Edmund Morris, the Pulitzer Prize-winning biographer of Theodore Roosevelt (and theauthor of a critically panned biography of Ronald Reagan), has returned withthe third and final volume of his Roosevelt biography. Colonel Roosevelt, with its descriptive and narrative power, itsthorough exploitation of sources, and its interplay of man and nation, may bethe best biography ever written about the life of an American president. Itfascinates, in much the same way that Roosevelt’s editor at Metropolitan Magazine described theimpression “TR” made on people: “all showing some signs ofhaving passed through a tidal moment in their lives.”
Readers of The Rise of Theodore Roosevelt were engrossed by Morris’ narrative of Rooseveltrecovering from the death of his young wife and his mother by spending a yearin the western badlands, converting himself from an East Coast Harvard dudeinto a man of action, able to connect with Americans from all walks of life.Morris, who grew up in Kenya and South Africa and has a feel for the wilderness,once again provides spellbinding accounts. The first, which opens the book,sets Roosevelt in Kenya, hunting big game and collecting specimens of plants andanimals for the Smithsonian Institution. The second, which comes nearer to theend, describes a harrowing trip TR took in the Amazon basin, to chart awilderness river for the Brazilian government—the river gets renamed RioRoosevelt—and of course to hunt, fish, and collect specimens.
To brilliant effect Morrisuses each trip as a device to structure meaning in TR’s life. At the end of hiscarefree African adventure TR sails down the Nile, closer and closer to areturn to Western civilization, and he receives news about American politicsthat presages his coming break with President Taft. It is Heart of Darkness in reverse. As TR portages and paddles downriver inthe Amazon, the dangers increase (unfriendly locals, a mutineer among the crew,ravenous insects, difficult terrain). Morris describes a low point in a diarist’sstaccato:
“Clearing skies andbaking heat. Rapids, rapids, rapids. Portages too numerous to count. Occasionalfish dinners, but still no meat. Evasive tapirs. Grilled parrots and toucans.Monkey stew. Palm cabbage. Wild pineapples. Fatty Brazil nuts. Disappearance offifteen food tins. Only three weeks of rations left.”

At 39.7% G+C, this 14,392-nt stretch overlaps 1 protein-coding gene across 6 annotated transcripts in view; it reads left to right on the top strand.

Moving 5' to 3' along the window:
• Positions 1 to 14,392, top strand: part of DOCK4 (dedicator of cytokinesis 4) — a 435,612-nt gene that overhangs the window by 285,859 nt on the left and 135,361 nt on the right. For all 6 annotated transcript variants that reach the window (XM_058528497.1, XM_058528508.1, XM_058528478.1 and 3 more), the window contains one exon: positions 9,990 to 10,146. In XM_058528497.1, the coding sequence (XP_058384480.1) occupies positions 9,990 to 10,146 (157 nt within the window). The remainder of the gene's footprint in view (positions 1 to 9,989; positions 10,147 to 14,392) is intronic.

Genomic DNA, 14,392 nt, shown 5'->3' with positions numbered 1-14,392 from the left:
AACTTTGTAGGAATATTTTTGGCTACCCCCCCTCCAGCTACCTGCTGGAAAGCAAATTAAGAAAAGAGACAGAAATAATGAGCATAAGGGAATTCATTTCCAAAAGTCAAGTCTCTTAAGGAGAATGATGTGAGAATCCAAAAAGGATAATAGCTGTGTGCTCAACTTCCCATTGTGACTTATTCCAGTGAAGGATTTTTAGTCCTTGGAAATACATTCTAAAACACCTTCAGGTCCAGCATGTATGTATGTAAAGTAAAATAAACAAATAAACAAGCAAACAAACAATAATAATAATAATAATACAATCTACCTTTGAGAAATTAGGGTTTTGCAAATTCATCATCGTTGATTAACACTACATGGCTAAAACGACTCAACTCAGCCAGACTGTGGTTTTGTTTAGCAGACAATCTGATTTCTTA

TR and the othersgradually unburden themselves, Lear-like (in torrential rain no less) of theirpossessions and much of their cultural assumptions. TR’s son Kermit gets one of the crew killed through animpetuous decision on the river and almost dies himself, but in the processbecomes, in his father’s lights, a real Roosevelt. TR barely makes it out ofthe Amazon alive.
WhenMorris deals with domestic politics and international crises, he makes a strongcase for TR’s continued relevance. Going against a tendency of some biographersto see TR in retirement as a blustering blowhard, unable to get off the stage,Morris shows the ex-President in all his complexity, at the center of progressivethought and Progressive party politics. Morris makes a strong case that TR’scriticism of Wilson’s policies in the first three years of the war werecorrect, and that the nation would have been better off if it had heeded hiscalls for preparedness and a defense buildup. It is a serious rethinking of thepre-war years.
The Roosevelt family comesalive in Morris’s telling. Wife Edith remains as private as ever, but alwaysloving and supportive. All TR’s sons go off to war, and Quentin, the dashingpilot, dies in combat with a German ace. TR’s grief at his sons’ injuries andQuentin’s death remains a private matter, but Morris lifts the curtain for us.
Colonel Roosevelt settles some scores with academic historians whopummeled Morris for his unorthodox narrative approach to his Reagan biography,in a set piece in which TR lectures at the American HistoricalAssociation:
“The imaginativepower demanded for a great historian is different from that demanded for agreat poet; but it is no less marked. Such imaginative power is in no senseincompatible with minute accuracy. On the contrary, very accurate, very real,very vivid, presentation of the past can come only from one in whom theimaginative gift is strong.”
With this book, Morrisrests his case.
Richard Piousis Adolph and Effie Ochs Professor at Barnard College and the Graduate Schoolof Arts and Sciences, Columbia University. He is the author of The President, Congress and the Constitution (1984), The War on Terrorism and the Rule of Law (2006), and Why Presidents Fail (2008).